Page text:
In a few cases, the VICP has compensated for “autism-like symptoms” but generally they “wordsmith like crazy” to get around saying that ‘vaccines cause autism,’” Rohde said.
“But I also think we made a big mistake in the vaccine-skeptical community: Vaccines cause encephalopathy, they cause encephalitis, they cause seizures, which may develop symptoms down the road leading to autism — that’s where I think we should have gone.”
Second, Rohde said, “we have to keep the politics out of it.”
“The politics are so polarizing. I know politicians who privately tell me they won’t sign on to legislation regarding vaccines because of the politics of other people who have sponsored that legislation,” he said.
When Rohde fought for Nick’s Law, he was able to garner broad bipartisan support — perhaps because people across the political spectrum were sympathetic to the needs of children with autism.
The dilemma is how to straddle the political divide when it comes to issues of vaccine mandates, medical freedom and parental control.
Rohde thinks part of the answer might lie in the hundreds of thousands who have reported injuries after COVID-19 vaccines.
According to Rohde, 7,600 injury claims related to COVID-19 countermeasures are pending before the Countermeasures Injury Compensation Program (CICP) — the administrative program that covers COVID-19 vaccine injuries — but only one for which compensation is currently being considered.
Rodhe says a source within the CICP told him this one case is not a vaccine injury case, but is related to a clinical treatment given to a patient who had COVID-19.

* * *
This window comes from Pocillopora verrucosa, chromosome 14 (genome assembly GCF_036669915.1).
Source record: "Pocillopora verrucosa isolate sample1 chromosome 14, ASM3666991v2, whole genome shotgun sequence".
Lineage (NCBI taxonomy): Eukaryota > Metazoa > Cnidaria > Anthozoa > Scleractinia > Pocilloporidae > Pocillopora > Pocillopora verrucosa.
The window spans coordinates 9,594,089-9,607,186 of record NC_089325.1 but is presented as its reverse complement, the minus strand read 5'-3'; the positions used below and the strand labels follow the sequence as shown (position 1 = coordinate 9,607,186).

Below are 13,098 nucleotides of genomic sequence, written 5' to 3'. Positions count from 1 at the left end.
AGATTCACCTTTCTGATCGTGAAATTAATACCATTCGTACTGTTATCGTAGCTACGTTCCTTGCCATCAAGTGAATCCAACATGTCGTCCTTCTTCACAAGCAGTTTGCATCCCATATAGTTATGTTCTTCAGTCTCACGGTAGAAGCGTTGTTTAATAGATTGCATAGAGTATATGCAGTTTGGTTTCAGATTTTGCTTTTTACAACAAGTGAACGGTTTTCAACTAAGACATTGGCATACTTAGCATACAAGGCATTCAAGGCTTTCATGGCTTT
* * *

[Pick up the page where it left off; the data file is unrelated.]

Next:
“Now, a lot of the COVID vaccine injuries are people who thought they were doing the right thing,” he said. “They believed in the vaccine, and they believed in the message from the public health officials in the government who said, ‘Hey, we need to stop the spread of the virus,’ so they went and got injured.”
“And now the medical community, public health service and the government have turned their backs on these people.”
“It’s very similar to what we were dealing with 15 and 20 years ago with the injuries to our kids.”
“We’re just reliving a recycle of history,” he said, “but with COVID there are a lot more people being injured. The numbers are so huge, we cannot continue to deny what’s happened.”
We must help those who have been injured, he said, ensure people’s medical and religious freedoms, and prevent employers or governments from ending these freedoms.
“These limits on personal and familial freedom go against everything that we stand for in America,” Rohde said.